The distance between the subject and the background using open apertures is important to understand too. For example, if you have a subject that is away from its background and select say F5.6, then the subject will still be sharp, but the background will be nicely out of focus. If you can select a subject or angle yourself so the subject is closer to the background at the same F5.6 aperture, then everything will become more blurred depending on how close you are. In macro photography, we tend to be close, so this helps with creating a more out of focus look. 

The position of the subject is important at wider apertures. If you want to blur the background more but keep the subject more in focus, then the subject needs to be across the focus plane and not receding back, i.e. from nose to tail. See the image of the anthias in Fig 3 taken at F5.6. 

The difference between open apertures is subtle but the bigger the difference, the more marked. I quite often when working a subject will take the same shot with a range of apertures. On the next two images of the same blue-ribbon eel taken at F7.1 and F10 on a full-frame camera. The reduction in the detail and the softness of the background bokeh are quite marked. At F10, (first image) you can still make out the teeth but when taken at a wider aperture they become quite blurred. 

Scuba Travel, diving holidays, scuba diving, macro photography, Blue Ribbon eel, Indonesia
Scuba Travel, diving holidays, scuba diving, macro photography, Blue Ribbon eel, Indonesia

It is important that however soft the image becomes the subject’s main features are kept sharp. In subjects such as fish, then the eyes have to be bang on the focal plane – the sharpest point of the focus. See fig B of the anthias. The eyes are sharp, but the rest of the body and the background are soft. I use a single point or 3D tracking focus so that I can move the focal point exactly where I want it so that part of the subject is sharp. For mirrorless cameras, select continuous AF as the camera will find the subject’s eye and hold it in focus even if you recompose and put the subject to one side.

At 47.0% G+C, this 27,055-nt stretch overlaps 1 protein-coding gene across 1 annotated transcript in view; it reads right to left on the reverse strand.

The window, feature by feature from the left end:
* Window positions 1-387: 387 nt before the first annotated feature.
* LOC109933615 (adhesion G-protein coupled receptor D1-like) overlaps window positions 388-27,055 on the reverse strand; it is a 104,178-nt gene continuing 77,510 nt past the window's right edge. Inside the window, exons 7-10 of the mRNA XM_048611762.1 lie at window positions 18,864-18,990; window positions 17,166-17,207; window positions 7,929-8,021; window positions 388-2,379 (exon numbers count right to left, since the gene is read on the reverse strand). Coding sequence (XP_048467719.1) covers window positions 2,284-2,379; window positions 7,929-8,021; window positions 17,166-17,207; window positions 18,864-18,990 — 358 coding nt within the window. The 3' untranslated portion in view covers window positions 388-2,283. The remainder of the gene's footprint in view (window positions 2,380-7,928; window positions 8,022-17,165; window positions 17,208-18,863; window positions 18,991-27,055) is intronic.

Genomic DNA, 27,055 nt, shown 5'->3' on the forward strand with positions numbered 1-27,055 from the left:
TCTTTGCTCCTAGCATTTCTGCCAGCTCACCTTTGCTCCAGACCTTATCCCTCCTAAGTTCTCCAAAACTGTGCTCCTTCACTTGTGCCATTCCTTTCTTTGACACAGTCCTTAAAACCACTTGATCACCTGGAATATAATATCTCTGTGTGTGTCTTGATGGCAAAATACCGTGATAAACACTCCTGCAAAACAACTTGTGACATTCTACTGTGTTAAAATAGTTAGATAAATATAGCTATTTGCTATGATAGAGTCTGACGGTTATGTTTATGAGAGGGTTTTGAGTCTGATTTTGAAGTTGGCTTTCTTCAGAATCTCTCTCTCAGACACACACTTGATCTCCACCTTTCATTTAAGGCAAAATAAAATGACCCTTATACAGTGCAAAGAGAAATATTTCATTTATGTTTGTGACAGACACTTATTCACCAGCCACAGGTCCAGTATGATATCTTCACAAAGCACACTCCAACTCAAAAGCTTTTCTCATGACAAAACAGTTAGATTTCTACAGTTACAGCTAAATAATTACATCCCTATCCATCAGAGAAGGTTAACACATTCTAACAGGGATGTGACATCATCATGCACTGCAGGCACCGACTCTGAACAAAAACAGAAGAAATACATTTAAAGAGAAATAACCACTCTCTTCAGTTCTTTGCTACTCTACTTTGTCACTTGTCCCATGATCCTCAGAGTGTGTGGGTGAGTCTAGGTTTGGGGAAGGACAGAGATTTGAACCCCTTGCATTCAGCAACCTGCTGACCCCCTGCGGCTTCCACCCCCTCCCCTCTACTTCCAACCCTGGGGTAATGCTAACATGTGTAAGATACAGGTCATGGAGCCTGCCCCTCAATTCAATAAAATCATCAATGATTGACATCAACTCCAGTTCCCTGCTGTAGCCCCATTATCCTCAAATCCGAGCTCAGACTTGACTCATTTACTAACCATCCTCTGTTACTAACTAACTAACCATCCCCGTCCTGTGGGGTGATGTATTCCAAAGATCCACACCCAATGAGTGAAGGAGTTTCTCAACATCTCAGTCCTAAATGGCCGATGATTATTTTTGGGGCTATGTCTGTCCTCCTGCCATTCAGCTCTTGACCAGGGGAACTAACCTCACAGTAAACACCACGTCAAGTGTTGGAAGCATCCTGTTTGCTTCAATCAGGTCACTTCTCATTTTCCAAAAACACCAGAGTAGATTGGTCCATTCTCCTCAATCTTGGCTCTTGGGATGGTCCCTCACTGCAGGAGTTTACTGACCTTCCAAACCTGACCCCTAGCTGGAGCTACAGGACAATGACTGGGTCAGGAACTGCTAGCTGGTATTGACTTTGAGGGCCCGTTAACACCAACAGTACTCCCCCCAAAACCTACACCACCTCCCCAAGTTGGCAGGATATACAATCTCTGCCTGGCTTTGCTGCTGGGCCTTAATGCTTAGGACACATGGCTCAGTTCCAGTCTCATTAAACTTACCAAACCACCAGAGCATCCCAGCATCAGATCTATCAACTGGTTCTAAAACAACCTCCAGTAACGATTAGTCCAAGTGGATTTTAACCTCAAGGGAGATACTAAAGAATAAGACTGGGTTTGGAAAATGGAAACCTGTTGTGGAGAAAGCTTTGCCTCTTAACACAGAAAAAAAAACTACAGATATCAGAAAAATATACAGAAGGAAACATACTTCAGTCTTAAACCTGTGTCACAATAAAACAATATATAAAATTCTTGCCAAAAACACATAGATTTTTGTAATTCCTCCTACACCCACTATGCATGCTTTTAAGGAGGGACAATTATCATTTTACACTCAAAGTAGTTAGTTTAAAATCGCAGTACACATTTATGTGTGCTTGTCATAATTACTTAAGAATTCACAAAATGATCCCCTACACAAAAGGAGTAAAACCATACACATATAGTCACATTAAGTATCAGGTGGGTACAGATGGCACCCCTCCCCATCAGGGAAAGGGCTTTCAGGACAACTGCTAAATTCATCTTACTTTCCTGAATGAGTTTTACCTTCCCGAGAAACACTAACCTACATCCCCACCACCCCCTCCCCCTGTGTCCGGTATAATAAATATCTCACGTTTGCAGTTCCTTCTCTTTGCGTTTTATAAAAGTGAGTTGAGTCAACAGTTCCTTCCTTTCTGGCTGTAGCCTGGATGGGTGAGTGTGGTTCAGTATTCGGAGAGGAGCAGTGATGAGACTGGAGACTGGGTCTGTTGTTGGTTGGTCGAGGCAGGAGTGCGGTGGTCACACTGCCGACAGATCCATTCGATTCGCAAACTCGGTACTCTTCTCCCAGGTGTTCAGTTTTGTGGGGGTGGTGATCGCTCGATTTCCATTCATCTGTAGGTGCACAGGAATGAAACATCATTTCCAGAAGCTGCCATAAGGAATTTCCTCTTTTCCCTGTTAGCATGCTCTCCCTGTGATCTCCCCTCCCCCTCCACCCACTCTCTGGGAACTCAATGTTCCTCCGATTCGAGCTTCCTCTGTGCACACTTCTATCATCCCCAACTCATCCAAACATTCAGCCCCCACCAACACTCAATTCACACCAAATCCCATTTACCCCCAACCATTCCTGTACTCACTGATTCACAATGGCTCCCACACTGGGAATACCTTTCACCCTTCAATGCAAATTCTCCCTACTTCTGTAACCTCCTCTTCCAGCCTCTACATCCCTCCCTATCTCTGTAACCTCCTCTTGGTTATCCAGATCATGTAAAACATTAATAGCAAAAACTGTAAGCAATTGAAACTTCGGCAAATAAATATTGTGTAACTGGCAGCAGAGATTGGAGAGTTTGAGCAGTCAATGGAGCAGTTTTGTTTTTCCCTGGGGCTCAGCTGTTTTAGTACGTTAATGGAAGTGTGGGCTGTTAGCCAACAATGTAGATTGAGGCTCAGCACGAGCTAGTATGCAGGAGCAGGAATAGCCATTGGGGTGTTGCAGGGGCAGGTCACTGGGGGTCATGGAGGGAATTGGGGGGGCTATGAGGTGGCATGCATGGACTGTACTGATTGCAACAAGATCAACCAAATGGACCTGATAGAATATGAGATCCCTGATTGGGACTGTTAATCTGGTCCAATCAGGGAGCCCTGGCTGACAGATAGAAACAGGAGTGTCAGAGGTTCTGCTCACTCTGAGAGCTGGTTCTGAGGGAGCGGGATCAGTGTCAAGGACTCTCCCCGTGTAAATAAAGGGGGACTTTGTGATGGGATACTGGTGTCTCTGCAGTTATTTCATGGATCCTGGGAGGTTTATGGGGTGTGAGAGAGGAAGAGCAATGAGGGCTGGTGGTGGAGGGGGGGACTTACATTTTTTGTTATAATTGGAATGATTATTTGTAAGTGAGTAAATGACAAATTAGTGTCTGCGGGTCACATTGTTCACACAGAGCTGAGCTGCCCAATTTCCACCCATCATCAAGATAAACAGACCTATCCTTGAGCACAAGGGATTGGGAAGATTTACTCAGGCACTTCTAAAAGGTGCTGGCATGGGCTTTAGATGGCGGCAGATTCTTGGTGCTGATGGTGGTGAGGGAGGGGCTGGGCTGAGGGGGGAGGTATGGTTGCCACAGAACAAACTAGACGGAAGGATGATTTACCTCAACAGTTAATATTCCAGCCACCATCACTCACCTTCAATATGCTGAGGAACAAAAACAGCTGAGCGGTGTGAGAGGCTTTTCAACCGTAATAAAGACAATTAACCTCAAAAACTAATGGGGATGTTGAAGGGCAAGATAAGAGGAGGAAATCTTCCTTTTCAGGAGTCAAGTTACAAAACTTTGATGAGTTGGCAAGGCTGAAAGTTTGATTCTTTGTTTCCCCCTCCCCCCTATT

It is possible to adjust the aperture and control the depth of field to exactly where you want it. In the image of the box cowfish, I wanted the facial pattern as sharp as possible, but the background and the foreground blurred (fig 4). This was taken at F10. It is worth using the camera’s DOF Preview button. This works better with Mirrorless cameras than with Full frame or cropped sensor cameras, but it is possible to see what is in and out of focus with different apertures. 

As I mentioned at the beginning of the article when you open the aperture a lot more light is let into the sensor. While the exposure can be adjusted to compensate for the light it is also important to keep an eye on the Histogram to make sure that highlights in the subject have not been blown out. In Macro photography we also use strobe lighting and therefore the power of our strobes need to be turned down and the highlights checked constantly. 

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One of the lenses I like using is a manual Trioplan 100mm, which is known as the soap bubble lens. Mine is a modern version of a lens that was originally manufactured over 50 years ago. This is shot wide open at F2.8 (See Fig 5). I have found it difficult to restrict the light getting into the sensor and use my strobes on the absolute minimum power and with two stacked diffusers fitted. I also sometimes shoot with a Neutral Density filter which has a 67mm thread so that I can screw it onto the outside of the port when needed. You can buy cheaper versions of this filter than you would normally use on land cameras, as they tend to get a little bashed and salty. The main issue with this is that the brightness through your viewfinder is less, so it becomes harder to see the subject, but they work very well to restrict the light getting through to the sensor and become another ingredient in getting the right exposure. I use the ND filter with my other macro lenses when taking very open aperture shots and where the subject is light coloured. The subjects in these instances reflect light which needs to be compensated for. You can get a similar effect like this with your macro lens by shooting at the widest aperture you can but watch out for chromatic aberration. Try opening up the aperture on your next dive and see how creative you can be! Happy snapping!